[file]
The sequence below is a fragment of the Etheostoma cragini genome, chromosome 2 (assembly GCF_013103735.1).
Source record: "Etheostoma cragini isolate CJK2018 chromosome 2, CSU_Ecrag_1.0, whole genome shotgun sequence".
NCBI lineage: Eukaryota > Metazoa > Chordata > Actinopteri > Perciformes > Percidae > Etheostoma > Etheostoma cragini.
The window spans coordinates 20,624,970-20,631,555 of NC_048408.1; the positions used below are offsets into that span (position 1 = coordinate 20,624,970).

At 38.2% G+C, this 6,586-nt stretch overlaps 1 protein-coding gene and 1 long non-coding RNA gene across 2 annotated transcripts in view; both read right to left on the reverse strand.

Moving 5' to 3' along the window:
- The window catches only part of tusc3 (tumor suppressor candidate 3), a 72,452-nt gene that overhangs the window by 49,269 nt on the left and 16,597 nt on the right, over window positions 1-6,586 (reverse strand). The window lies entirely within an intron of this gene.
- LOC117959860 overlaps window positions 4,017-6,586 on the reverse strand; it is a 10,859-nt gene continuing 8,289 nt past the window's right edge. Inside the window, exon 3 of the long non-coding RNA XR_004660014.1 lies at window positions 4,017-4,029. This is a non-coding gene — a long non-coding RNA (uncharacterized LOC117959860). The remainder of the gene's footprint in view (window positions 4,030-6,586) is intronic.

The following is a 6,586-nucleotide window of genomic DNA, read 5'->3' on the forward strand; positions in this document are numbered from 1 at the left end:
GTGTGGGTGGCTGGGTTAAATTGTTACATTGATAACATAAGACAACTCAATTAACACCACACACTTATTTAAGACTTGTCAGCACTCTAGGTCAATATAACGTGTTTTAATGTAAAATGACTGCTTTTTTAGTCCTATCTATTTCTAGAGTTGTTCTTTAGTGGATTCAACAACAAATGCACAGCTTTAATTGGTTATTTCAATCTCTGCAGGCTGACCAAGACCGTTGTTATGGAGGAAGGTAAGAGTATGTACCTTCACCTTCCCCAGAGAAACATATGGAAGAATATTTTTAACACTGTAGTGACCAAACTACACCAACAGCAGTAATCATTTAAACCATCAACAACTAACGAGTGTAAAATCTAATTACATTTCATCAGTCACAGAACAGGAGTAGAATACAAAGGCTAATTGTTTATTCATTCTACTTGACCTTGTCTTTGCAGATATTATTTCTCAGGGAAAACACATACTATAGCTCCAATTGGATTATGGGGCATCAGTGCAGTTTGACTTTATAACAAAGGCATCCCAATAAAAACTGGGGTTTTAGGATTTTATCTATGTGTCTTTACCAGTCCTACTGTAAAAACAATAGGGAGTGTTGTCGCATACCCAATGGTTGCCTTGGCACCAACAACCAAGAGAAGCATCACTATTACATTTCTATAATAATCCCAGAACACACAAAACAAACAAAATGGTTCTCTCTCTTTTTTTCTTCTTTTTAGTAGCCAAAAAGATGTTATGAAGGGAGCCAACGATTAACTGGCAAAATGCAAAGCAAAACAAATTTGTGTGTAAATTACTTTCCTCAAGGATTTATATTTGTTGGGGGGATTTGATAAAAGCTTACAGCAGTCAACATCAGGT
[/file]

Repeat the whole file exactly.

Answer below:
The sequence below is a fragment of the Etheostoma cragini genome, chromosome 2 (assembly GCF_013103735.1).
Source record: "Etheostoma cragini isolate CJK2018 chromosome 2, CSU_Ecrag_1.0, whole genome shotgun sequence".
NCBI lineage: Eukaryota > Metazoa > Chordata > Actinopteri > Perciformes > Percidae > Etheostoma > Etheostoma cragini.
The window spans coordinates 20,624,970-20,631,555 of NC_048408.1; the positions used below are offsets into that span (position 1 = coordinate 20,624,970).

At 38.2% G+C, this 6,586-nt stretch overlaps 1 protein-coding gene and 1 long non-coding RNA gene across 2 annotated transcripts in view; both read right to left on the reverse strand.

Moving 5' to 3' along the window:
- The window catches only part of tusc3 (tumor suppressor candidate 3), a 72,452-nt gene that overhangs the window by 49,269 nt on the left and 16,597 nt on the right, over window positions 1-6,586 (reverse strand). The window lies entirely within an intron of this gene.
- LOC117959860 overlaps window positions 4,017-6,586 on the reverse strand; it is a 10,859-nt gene continuing 8,289 nt past the window's right edge. Inside the window, exon 3 of the long non-coding RNA XR_004660014.1 lies at window positions 4,017-4,029. This is a non-coding gene — a long non-coding RNA (uncharacterized LOC117959860). The remainder of the gene's footprint in view (window positions 4,030-6,586) is intronic.

The following is a 6,586-nucleotide window of genomic DNA, read 5'->3' on the forward strand; positions in this document are numbered from 1 at the left end:
GTGTGGGTGGCTGGGTTAAATTGTTACATTGATAACATAAGACAACTCAATTAACACCACACACTTATTTAAGACTTGTCAGCACTCTAGGTCAATATAACGTGTTTTAATGTAAAATGACTGCTTTTTTAGTCCTATCTATTTCTAGAGTTGTTCTTTAGTGGATTCAACAACAAATGCACAGCTTTAATTGGTTATTTCAATCTCTGCAGGCTGACCAAGACCGTTGTTATGGAGGAAGGTAAGAGTATGTACCTTCACCTTCCCCAGAGAAACATATGGAAGAATATTTTTAACACTGTAGTGACCAAACTACACCAACAGCAGTAATCATTTAAACCATCAACAACTAACGAGTGTAAAATCTAATTACATTTCATCAGTCACAGAACAGGAGTAGAATACAAAGGCTAATTGTTTATTCATTCTACTTGACCTTGTCTTTGCAGATATTATTTCTCAGGGAAAACACATACTATAGCTCCAATTGGATTATGGGGCATCAGTGCAGTTTGACTTTATAACAAAGGCATCCCAATAAAAACTGGGGTTTTAGGATTTTATCTATGTGTCTTTACCAGTCCTACTGTAAAAACAATAGGGAGTGTTGTCGCATACCCAATGGTTGCCTTGGCACCAACAACCAAGAGAAGCATCACTATTACATTTCTATAATAATCCCAGAACACACAAAACAAACAAAATGGTTCTCTCTCTTTTTTTCTTCTTTTTAGTAGCCAAAAAGATGTTATGAAGGGAGCCAACGATTAACTGGCAAAATGCAAAGCAAAACAAATTTGTGTGTAAATTACTTTCCTCAAGGATTTATATTTGTTGGGGGGATTTGATAAAAGCTTACAGCAGTCAACATCAGGT